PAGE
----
While all aeroplanes are impressive, a magnificent feat of engineering, it’s the biggest planes that are the most awe-inspiring. With recent news that the largest plane in the world, the Airbus A380 will soon be going out of production, we could well be seeing a turning point. Sadly, these massive jets are just not as profitable as they were expected to be. Logic has it that the bigger the plane, the more passengers the airline can carry and so increase profits on a per-flight basis. In reality, if a flight is under-subscribed, these huge aircraft can be flying half empty, and with a large size comes a greater fuel cost. So as a tribute to these mammoth planes, we take a look at the 10 largest planes in the world… Read on to find out which is the biggest passenger plane in the world!
10. Airbus A340-500
When it was introduced in 2002, the Airbus A340-500 became the longest range commercial aircraft in the world. Emirates was first to adopt the aircraft to enable it to run a non-stop service between New York and Dubai. In a 3 class cabin, the A340-500 seats 313 passengers. The plane is 53.56m long and 5.28m wide. Only a handful of A340-500s are still in operation.
9. Ilyushin 96-400
Interestingly, the Ilyushin is the only plane in the top 10 that isn’t manufactured by either Airbus or Boeing. This Russian wide body plane is manufactured by Voronezh Aircraft Production Association and can seat 315 passengers in a 3 class cabin. First introduced in 1992, these planes are still in production, but at a low rate, with only 30 ever being built. Several of these remain in use today.
8. Airbus A340-300
The Airbus A340-300 first entered service in 1993 with Air France and Lufthansa. There are still nearly a hundred of these planes in service, many of which are flown by Lufthansa. It is 59.39m in length and has a cabin length of 46.06m.
7. Airbus A330-300
A highly economical aircraft with space for up to 335 passengers in a 2 class layout. This plane entered commercial service in 1994 with Air Inter (which has since merged with Air France). Turkish Airlines is the main operator of the A330-300 with a fleet of more than 60.
6. Boeing 777-200
A direct competitor to the Airbus A330-300, the 200 was the first variant of the Boeing 777. It was created with the US domestic market in mind and proved to be highly popular. It entered service in 1995 with the first deliveries going to United Airlines.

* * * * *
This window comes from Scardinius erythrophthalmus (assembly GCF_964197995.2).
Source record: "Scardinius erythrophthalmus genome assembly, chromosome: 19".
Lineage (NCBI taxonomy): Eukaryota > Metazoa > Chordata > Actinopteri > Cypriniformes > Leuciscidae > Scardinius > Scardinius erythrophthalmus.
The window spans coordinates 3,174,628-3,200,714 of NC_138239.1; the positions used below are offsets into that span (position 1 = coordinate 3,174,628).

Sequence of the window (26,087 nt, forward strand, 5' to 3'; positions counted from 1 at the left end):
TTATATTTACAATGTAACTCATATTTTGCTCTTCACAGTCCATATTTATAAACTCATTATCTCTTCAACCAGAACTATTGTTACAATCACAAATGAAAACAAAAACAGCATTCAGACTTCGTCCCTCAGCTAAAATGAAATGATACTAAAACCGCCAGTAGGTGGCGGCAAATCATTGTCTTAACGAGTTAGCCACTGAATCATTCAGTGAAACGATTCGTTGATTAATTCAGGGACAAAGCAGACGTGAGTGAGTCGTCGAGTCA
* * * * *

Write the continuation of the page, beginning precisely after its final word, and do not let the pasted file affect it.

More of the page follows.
5. Boeing 747-8 Intercontinental
The Boeing 747-8 Intercontinental was first ordered by Lufthansa and began commercial flights in 2012. It has a generous cabin width of 6.1m and with a 3 class cabin can seat up to 467 passengers. This jet was designed with passenger comfort as a priority, with wider doors and attention to detail such as LED mood lighting.
4. Airbus A340-600
This aircraft has the longest fuselage of all the Airbus A340 variants. The cabin length is 60.98m and it has a width of 5.28m. The first planes off the production line went to Virgin Atlantic and they were first used commercially in 2002.
3. Boeing 747-400
This highly popular wide-body aircraft first went into service in 1989, flown by Northwest Airlines. Due to the age of these jets, many are now being retired and replaced with more modern aircraft, but you’ll still find plenty in service with Lufthansa, Qantas, KLM and British Airways all including them in their fleets.
2. Boeing 777-300
Created as the next step on from the Boeing 777-200, the 777-300 was first approved in 1995 and launched at the Paris Air Show that year. It did not go into commercial use until 1998 when an order to Cathay Pacific was fulfilled. Emirates is the largest operator of the 777-300 and interestingly is the only airline to have operated every single 777 variant. There are currently over 1400 of these jets in commercial use.
1. Airbus A380-800: biggest passenger plane in the world
This massive double-deck wide body aircraft is certified to carry up to 853 passengers. Emirates has been a big customer for the A380-800 but the airline has recently reduced the size of its orders. Airbus has recently announced that production will cease. The final aircraft will be delivered in 2021, so we will still see this, the biggest plane in the world, in the skies for some time yet. To find out more about why the was a380 was cancelled, check out our article what happened to Airbus A380’s success story?
John is a passionate traveler who has traveled to over 46 countries on more than 30 different airlines. He loves surfing, booking hotels and flights using his frequent flyers points, and exploring new cultures. John lives in London.